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dc.contributorKunyl, Jordanen
dc.contributorBrown, Annen
dc.contributorMcVoy, Lizen
dc.contributorFinney, Trevoren
dc.contributor.authorButler, Brandonen
dc.contributor.authorCooper, Carrieen
dc.contributor.authorFrazer, Stuarten
dc.contributor.authorKnott, Teresa L.en
dc.contributor.authorNowviskie, Bethanyen
dc.contributor.authorUnsworth, Johnen
dc.contributor.authorWalters, Tyleren
dc.contributor.authorZenelis, Johnen
dc.description.abstractRepresentatives from seven Virginia universities will soon be in contract negotiations with Elsevier, the largest science, technology, engineering, and math (STEM) scholarly publisher. Working as a group, the University of Virginia, Virginia Tech, Virginia Commonwealth University, George Mason University, Old Dominion University, William and Mary, and James Madison University will be discussing the unsustainable cost of accessing Elsevier’s academic journals and options to make their public universities’ research more accessible to the public that paid for it. On Oct. 2 at 9:30 a.m., the group will host a Sustainable Scholarship Virtual Forum to share information about the group’s collective priorities concerning equity, accessibility, and costs of bundled scholarly journal packages. Forum moderator Brandon Butler, the University of Virginia Library’s director of information policy, will also pose questions to the panel for discussion. Registration is open to all interested faculty, staff, students, and community members. Attendees can submit questions or discussion topics surrounding negotiation priorities and sustainable scholarship in advance through the forum’s registration site. “This is an opportunity to learn more about the upcoming negotiations, the libraries’ priorities surrounding equitable access to scholarship, the impact of changing models on access to research, and why the costs of large bundled journal packages are unsustainable. We will also discuss the possible futures of scholarly publishing,” said Butler. “As a group, we are working together to find the best solutions to continue to be responsible stewards of state funds while providing our faculty and students with the informational resources they need to research, teach, and learn.” "It's important for Virginia Tech faculty to learn more and ask questions about this important topic. The scholarly publishing landscape is changing," said University Libraries Dean Tyler Walters. "We are at a crossroads where we need to prioritize equity, sustainability, and access to scholarly work. I've been discussing this topic with faculty groups and college leadership teams across the university since last fall. Now, this forum is an opportunity for faculty to hear from all of the library deans involved in the Elsevier contract negotiations." Panelists include: Carrie Cooper, Dean of University Libraries, William and Mary. Stuart Frazer, Interim University Librarian, Old Dominion University. Teresa L. Knott, Interim Dean of Libraries and University. Librarian, Virginia Commonwealth University. Bethany Nowviskie, Dean of Libraries, James Madison University. John Unsworth, Dean of Libraries and University Librarian, University of Virginia. Tyler Walters, Dean of University Libraries, Virginia Tech. John Zenelis, Dean of Libraries and University Librarian, George Mason University. All interested faculty, staff, students, and community members are invited to register and attend the forum.en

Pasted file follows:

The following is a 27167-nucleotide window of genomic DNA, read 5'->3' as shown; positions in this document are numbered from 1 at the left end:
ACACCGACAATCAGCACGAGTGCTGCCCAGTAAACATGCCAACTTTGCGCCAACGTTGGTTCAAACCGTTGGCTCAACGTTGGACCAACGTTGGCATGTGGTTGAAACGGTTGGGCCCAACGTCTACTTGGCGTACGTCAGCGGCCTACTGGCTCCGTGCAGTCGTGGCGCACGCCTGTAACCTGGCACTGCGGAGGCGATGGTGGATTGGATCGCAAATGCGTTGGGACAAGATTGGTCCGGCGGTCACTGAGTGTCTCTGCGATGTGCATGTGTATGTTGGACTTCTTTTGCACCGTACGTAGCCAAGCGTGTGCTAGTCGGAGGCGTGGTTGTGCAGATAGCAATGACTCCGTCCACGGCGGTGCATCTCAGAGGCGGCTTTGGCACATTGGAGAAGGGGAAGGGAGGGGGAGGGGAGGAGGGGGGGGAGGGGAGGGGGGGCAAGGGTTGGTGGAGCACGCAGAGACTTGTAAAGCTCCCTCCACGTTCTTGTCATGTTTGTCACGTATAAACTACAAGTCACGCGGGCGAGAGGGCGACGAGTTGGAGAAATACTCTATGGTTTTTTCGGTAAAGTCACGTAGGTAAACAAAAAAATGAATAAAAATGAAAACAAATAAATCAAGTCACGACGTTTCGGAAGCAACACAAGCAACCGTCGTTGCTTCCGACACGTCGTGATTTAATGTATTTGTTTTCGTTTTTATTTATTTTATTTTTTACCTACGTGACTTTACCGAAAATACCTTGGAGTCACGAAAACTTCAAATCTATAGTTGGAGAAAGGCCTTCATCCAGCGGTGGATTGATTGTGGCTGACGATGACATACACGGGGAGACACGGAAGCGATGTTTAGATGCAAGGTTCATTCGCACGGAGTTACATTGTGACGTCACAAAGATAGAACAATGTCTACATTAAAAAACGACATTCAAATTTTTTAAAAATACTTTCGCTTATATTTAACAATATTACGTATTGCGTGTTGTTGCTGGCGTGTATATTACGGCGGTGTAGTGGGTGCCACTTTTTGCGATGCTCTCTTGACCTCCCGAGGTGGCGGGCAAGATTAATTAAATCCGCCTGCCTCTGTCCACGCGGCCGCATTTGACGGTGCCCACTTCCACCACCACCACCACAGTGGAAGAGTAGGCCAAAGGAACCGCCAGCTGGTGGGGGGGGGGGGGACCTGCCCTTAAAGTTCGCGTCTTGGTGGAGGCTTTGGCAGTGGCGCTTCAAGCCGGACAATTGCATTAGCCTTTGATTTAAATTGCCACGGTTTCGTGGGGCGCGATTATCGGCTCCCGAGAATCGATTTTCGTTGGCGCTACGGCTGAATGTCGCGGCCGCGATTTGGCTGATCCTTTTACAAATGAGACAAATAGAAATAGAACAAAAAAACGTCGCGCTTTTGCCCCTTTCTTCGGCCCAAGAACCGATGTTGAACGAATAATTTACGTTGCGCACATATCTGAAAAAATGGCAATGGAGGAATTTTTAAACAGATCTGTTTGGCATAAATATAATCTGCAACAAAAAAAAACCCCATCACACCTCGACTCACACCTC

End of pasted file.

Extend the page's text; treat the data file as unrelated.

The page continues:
dc.format.extentDuration: 01:31:33en
dc.publisherVirginia Tech. University Librariesen
dc.rightsCreative Commons Attribution-NonCommercial 4.0 Internationalen
dc.subjectscholarly communicationen
dc.subjectopen accessen
dc.subjectresearch libraries budgetsen
dc.subjectbig dealsen
dc.subjectacademic journalsen
dc.titleVirginia Research Library Sustainable Scholarship Virtual Forumen

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Creative Commons Attribution-NonCommercial 4.0 International
License: Creative Commons Attribution-NonCommercial 4.0 International